August 21, 2019 1024 PM
MARFA – True crime is having a moment — but why? Is it empathy? Cheap voyeurism? Because we’re all creepy and terrible people? Or do we hope that, by studying the tragedies that befall others, we can bring some order and safety to our own chaotic lives?
Such is the theme of Savage Appetites, the debut non-fiction novel of Marfa writer and freelance journalist Rachel Monroe.
Based around four criminal-justice archetypes — the detective, the victim, the defender and the killer — the book explores why Americans (and especially, often, women) have such a, um, savage appetite for true crime. It also quenches that appetite.
Questions about true crime’s appeal are personal for Monroe, who writes in the introduction to Savage Appetites: “I was the kind of gloomy child who filched her mother’s People magazines to read not about the celebrities, but about the killers and kidnappers and suspicious overdoses.” As she got older, she found that “the more sad or lost or angry I felt, the more I craved crime.”
Here, Monroe is perhaps selling herself short. She’s also freelanced a large number of high-quality magazine pieces, many of them about crimes. There’s the story for The Atlantic about a scam artist masquerading as an honorable suitor. The one for Outside about a murder in Terlingua. Another for Esquire about a missing Navajo girl and the botched attempt to find her before it was too late.
Monroe has explored other topics in her work as well, including pick-up artists and essential oils and #VanLife. “I have been wanting to look at the world from other angles,” she told the Big Bend Sentinel. “My next assignment is about wine.”
Savage Appetites came out on Tuesday. To celebrate the occasion, a few dozen people filed into Crowley Theater in Marfa to listen to Monroe read excerpts from her book.
Tim Johnson, owner of the Marfa Book Company, helped organize the event. He considers Monroe a friend and has been reading her work since around the time she arrived in Marfa, in 2012.
Johnson already knew Monroe was a talented reporter, but “there’s a certain validation that comes with a book,” he later told the Sentinel. Asked whether he was excited for Monroe, he said: “Hell yeah.”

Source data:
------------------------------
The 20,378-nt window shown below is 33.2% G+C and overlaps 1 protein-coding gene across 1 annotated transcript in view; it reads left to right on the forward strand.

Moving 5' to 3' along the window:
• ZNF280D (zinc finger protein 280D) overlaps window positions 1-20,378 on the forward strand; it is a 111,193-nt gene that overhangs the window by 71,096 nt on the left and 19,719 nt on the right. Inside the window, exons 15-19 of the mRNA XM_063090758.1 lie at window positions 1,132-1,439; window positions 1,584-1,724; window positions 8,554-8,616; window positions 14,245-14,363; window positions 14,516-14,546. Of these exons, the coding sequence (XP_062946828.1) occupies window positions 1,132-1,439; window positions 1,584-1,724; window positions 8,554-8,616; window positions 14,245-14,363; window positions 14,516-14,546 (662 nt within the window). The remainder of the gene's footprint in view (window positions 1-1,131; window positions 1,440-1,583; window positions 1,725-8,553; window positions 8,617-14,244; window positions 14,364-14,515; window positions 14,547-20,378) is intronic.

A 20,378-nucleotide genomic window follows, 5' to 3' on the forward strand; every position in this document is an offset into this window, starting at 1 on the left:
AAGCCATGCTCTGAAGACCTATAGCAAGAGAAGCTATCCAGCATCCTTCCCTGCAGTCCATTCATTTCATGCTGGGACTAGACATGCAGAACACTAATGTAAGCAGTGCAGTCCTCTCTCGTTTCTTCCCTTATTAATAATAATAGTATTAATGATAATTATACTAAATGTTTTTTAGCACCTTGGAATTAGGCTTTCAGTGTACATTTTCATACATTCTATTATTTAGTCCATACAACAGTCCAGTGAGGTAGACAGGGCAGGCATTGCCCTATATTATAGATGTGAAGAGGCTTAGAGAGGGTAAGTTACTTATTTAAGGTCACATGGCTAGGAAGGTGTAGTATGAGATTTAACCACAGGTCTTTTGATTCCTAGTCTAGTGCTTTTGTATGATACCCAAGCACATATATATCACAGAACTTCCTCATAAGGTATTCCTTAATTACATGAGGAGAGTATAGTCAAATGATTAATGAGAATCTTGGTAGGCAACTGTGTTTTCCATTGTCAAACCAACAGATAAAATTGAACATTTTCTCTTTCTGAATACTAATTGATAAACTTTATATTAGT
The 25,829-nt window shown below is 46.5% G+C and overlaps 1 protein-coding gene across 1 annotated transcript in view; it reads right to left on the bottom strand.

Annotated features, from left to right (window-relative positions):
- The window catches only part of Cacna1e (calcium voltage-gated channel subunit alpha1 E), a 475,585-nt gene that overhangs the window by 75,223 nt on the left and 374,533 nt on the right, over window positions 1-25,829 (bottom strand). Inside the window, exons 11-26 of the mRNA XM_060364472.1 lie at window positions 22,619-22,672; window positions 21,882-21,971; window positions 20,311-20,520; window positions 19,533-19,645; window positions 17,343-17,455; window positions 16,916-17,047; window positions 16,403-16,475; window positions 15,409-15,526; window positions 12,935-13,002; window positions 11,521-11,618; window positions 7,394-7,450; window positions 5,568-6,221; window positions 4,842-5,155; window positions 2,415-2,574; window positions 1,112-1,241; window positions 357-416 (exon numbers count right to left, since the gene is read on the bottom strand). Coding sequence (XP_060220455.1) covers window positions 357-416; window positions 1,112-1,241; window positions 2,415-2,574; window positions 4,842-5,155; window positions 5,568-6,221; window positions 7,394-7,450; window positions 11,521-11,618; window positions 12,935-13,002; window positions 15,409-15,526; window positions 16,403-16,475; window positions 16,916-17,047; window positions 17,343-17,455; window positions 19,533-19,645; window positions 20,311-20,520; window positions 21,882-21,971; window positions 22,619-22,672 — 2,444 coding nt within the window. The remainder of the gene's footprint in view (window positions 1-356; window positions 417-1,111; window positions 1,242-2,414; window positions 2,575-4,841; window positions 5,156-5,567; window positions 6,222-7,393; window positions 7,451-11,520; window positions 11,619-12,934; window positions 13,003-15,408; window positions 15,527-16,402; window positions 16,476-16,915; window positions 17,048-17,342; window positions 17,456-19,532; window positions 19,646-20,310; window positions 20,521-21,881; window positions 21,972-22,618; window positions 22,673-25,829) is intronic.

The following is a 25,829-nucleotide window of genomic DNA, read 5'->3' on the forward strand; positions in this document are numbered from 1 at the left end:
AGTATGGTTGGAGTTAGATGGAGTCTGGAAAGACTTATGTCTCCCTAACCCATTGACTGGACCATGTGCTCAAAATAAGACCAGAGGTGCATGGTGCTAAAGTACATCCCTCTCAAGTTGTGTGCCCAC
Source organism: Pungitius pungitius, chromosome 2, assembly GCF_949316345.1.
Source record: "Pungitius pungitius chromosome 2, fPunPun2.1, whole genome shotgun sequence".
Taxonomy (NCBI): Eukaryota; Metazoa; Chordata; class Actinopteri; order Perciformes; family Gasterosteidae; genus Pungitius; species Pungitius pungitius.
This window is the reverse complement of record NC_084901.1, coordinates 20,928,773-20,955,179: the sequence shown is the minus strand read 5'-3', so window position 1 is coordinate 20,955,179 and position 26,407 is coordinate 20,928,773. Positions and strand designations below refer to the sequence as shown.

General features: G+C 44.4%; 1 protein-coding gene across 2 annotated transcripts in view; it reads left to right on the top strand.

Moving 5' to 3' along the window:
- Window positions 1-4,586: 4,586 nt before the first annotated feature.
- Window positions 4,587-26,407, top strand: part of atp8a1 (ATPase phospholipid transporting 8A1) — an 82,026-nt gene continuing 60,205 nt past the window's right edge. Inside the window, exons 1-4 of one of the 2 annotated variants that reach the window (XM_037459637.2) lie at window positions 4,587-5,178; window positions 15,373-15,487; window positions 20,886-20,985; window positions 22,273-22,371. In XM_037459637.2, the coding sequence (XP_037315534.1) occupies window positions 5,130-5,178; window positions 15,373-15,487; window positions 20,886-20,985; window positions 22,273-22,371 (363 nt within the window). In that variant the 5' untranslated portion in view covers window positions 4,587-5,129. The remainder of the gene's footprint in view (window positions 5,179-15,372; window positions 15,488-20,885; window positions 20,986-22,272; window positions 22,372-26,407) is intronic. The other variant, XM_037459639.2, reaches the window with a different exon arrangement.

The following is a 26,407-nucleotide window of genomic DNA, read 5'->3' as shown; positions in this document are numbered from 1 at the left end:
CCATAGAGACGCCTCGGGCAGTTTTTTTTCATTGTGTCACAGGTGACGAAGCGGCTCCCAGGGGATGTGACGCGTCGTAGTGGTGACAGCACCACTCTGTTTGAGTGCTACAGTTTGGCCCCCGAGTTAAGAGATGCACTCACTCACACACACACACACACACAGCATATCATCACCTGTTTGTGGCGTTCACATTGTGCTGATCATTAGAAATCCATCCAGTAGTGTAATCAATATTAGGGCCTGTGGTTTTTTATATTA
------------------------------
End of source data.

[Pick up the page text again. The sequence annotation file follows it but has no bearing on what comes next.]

At Crowley Theater, Monroe took the stage. Her book, she told the crowd, was “about what we do with other people’s pain.” She thanked Marfa for the support, including “feeding my cat and feeding me.”
And then she pivoted to crime.
Monroe first read from her introduction, “All Crime All the Time.” It describes Monroe’s experience attending CrimeCon in the Opryland hotel in Nashville, Tennessee — a comically opulent lodging, featuring a quarter-mile-long artificial river that ostensibly includes “a drop from every river in the world.” She then read excerpts from “The Killer,” which tells the story of an online misfit boy-and-girl duo who found human connection (and maybe even love?) while discussing the logistics of perpetrating a mass shooting.
In her interview with the Sentinel, Monroe was ambivalent about America’s obsession with true crime. On one hand, it’s helped make her a popular and successful non-fiction writer. But with it has come all sorts of cultural baggage, including the rise of online vigilantism and a sense that random online groups can do the same investigative work as, well, investigators.
“Online detectives,” she says, sometimes treat victims “like public property.” They poke and prod without empathy. If her writing is any sign, Rachel Monroe knows better.